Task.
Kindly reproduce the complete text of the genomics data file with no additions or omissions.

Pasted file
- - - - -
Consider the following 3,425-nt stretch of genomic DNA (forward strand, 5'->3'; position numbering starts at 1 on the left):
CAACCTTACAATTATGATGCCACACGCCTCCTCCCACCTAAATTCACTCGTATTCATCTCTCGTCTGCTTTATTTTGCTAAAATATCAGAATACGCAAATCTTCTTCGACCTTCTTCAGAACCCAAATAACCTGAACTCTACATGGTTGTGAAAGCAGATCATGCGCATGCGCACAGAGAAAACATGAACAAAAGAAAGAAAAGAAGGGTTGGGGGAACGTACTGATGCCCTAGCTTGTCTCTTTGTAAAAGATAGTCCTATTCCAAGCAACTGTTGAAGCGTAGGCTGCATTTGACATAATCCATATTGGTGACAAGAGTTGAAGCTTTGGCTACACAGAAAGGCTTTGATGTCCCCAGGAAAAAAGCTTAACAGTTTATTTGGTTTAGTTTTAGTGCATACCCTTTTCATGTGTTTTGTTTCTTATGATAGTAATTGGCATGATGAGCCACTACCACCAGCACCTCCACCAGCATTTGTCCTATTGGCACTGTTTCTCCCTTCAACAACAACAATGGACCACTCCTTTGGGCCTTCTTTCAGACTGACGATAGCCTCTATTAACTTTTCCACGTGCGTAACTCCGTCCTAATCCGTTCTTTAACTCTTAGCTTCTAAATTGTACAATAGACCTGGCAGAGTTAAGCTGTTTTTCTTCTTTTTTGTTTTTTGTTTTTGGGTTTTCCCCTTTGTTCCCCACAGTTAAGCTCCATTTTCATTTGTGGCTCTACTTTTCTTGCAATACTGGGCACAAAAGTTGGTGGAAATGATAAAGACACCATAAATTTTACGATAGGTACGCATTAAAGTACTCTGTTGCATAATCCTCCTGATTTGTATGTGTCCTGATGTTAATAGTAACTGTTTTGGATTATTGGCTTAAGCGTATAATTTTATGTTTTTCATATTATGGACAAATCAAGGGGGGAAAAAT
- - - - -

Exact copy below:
Consider the following 3,425-nt stretch of genomic DNA (forward strand, 5'->3'; position numbering starts at 1 on the left):
CAACCTTACAATTATGATGCCACACGCCTCCTCCCACCTAAATTCACTCGTATTCATCTCTCGTCTGCTTTATTTTGCTAAAATATCAGAATACGCAAATCTTCTTCGACCTTCTTCAGAACCCAAATAACCTGAACTCTACATGGTTGTGAAAGCAGATCATGCGCATGCGCACAGAGAAAACATGAACAAAAGAAAGAAAAGAAGGGTTGGGGGAACGTACTGATGCCCTAGCTTGTCTCTTTGTAAAAGATAGTCCTATTCCAAGCAACTGTTGAAGCGTAGGCTGCATTTGACATAATCCATATTGGTGACAAGAGTTGAAGCTTTGGCTACACAGAAAGGCTTTGATGTCCCCAGGAAAAAAGCTTAACAGTTTATTTGGTTTAGTTTTAGTGCATACCCTTTTCATGTGTTTTGTTTCTTATGATAGTAATTGGCATGATGAGCCACTACCACCAGCACCTCCACCAGCATTTGTCCTATTGGCACTGTTTCTCCCTTCAACAACAACAATGGACCACTCCTTTGGGCCTTCTTTCAGACTGACGATAGCCTCTATTAACTTTTCCACGTGCGTAACTCCGTCCTAATCCGTTCTTTAACTCTTAGCTTCTAAATTGTACAATAGACCTGGCAGAGTTAAGCTGTTTTTCTTCTTTTTTGTTTTTTGTTTTTGGGTTTTCCCCTTTGTTCCCCACAGTTAAGCTCCATTTTCATTTGTGGCTCTACTTTTCTTGCAATACTGGGCACAAAAGTTGGTGGAAATGATAAAGACACCATAAATTTTACGATAGGTACGCATTAAAGTACTCTGTTGCATAATCCTCCTGATTTGTATGTGTCCTGATGTTAATAGTAACTGTTTTGGATTATTGGCTTAAGCGTATAATTTTATGTTTTTCATATTATGGACAAATCAAGGGGGGAAAAAT